Sue Townsend is clearly an ardent socialist and there are some great moments in the story, like for example, when the new Prime Minister visits the vaults of jewels and gold underneath Buckingham Palace and the reaction to just what they could all buy.... or when the Queen gets on the bus and joyfully discovers that there is now a flat fare of 15p for all journeys...she, like every other person on low incomes thinks this is a great idea.
The book is light hearted, but also tinged with sadness and I think it reflects upon many inequalities in Britain. I could not help but be touched by the pensioner 'facing up' her empty tins in her cupboard so that her sone would always think she had loads of food.... very cleverly written and added to the story.
Townsend also wants the story to reflect some of her notions for a socialist Britain - new schools, everyone working, fair prices...it is clever and remember, that this was written before the Labour Government!
For those with a keen Townsend eye, when reading this book you will find many similarities to Adrian Mole. Lots of story lines, phrases and features have been borrowed...but as she is such a talented author, I think it is easy to forgive her for this.
Recently, this book was followed up with 'Queen Camilla' and that too adds to this story.
Apparently, the most common dream in Britain is having tea with the Queen, after reading this book not only does that become more likely, but you would also have lots of exciting questions to ask her....expecially about the influence of Crawfie her nurse on her life!
The Queen and I by Sue Townsend is a thoroughly good read. It is a really funny book of fiction by the author of the Adrian Mole diaries.
The basic precept is that a revolutionary government has taken control in Britain and the royal family are kicked out. All their wealth and possessions are not their own but belong to the country and so they have no money and nowhere to go. They end up in the Midlands on a council estate. It is all about how the struggle to fit in. It is absolutely hilarious. I read this a while ago and my strongest memory is that Prince Charles just couldn't cope and so withdrew, talking constantly to his plants.
It is roughly £6 at Amazon so it hasn't come down in price much, despite being years old.
I like to think that if this situation ever arose, the Queen would rise to the challenge as she does in the book. Oh and another great bit is when they have to use public transport.
Seriously. buy it!
In a fictional 1992, the Republican Party sweeps the general election and their first act of power is to dismantle the monarchy and put the whole royal family into Midlands' welfare housing in a place known to the locals as "Hell Close". How the Winsor/Mountbatten/Teck families adjust to this new, impoverished lifestyle is the basis of Sue Townsend's novel "The Queen & I".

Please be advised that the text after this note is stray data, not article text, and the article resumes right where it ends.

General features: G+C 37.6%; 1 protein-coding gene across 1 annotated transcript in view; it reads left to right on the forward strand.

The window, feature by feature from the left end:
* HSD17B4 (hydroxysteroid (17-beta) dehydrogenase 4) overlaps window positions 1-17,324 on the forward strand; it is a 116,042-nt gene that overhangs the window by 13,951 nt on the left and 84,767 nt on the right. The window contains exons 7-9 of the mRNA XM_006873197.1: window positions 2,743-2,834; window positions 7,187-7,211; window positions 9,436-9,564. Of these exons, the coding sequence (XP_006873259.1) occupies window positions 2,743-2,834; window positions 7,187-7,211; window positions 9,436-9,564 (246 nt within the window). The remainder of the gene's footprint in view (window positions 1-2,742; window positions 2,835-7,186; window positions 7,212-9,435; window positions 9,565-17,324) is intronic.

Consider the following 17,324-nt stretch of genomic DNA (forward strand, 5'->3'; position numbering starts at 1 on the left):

Sue Townsend is best known for her Adrian Mole books, which are aimed from what I understand to the youth market. This novel, while not one that younger readers couldn't enjoy, seems to be aimed more at adults. As you can imagine, this is hardly a serious piece of dramatic literature so both young and old may enjoy it, especially since this is written in very easy language for a particularly fast read. Personally, however, I found this book slightly lacking, but not totally so.
On the positive side, the basis of the story is very unique and interesting. Putting not just the queen, but the whole royal family "out of business", so to speak, makes possibilities of humourous situations almost endless. Townsend uses several varying situations in this book, and seems to have the picked ones that would cause the most trouble for the group immediately upon being deposed. For instance, fitting their large and precious carpets into the tiny flats they've been given, or suddenly having to do the simplest of things like taking public transport, making tea or going shopping for the first time. Of course, how each of the royals cope with their lower-class, cramped, physical surroundings, seems to bring about the more amusing personality comparisons and circumstances. And the colourful people that get these unexpected new neighbours are pretty funny, and mostly endearing.
That the main 'characters' are actually real people always makes writing fiction about them difficult, and when they are as well known as the House of Windsor, this is even more difficult. Still, Townsend seems to have succeeded in creating a fairly believable newly-impoverished Elizabeth. Ann and Margaret also act pretty much true to form. Even the Queen Mother is mostly realistic, and while I have my doubts about how she portrayed Diana, Phillip and Charles, I found them just slightly off kilter but not totally unbelievable. Unfortunately, reading this in 2007, and not in 1992 does make many of the other family members' actions a bit on the inaccurate side. Hindsight, of course, is part of the problem here, and certainly if this had been written more recently, Townsend would have needed to change some of her characterizations, and several of the situations.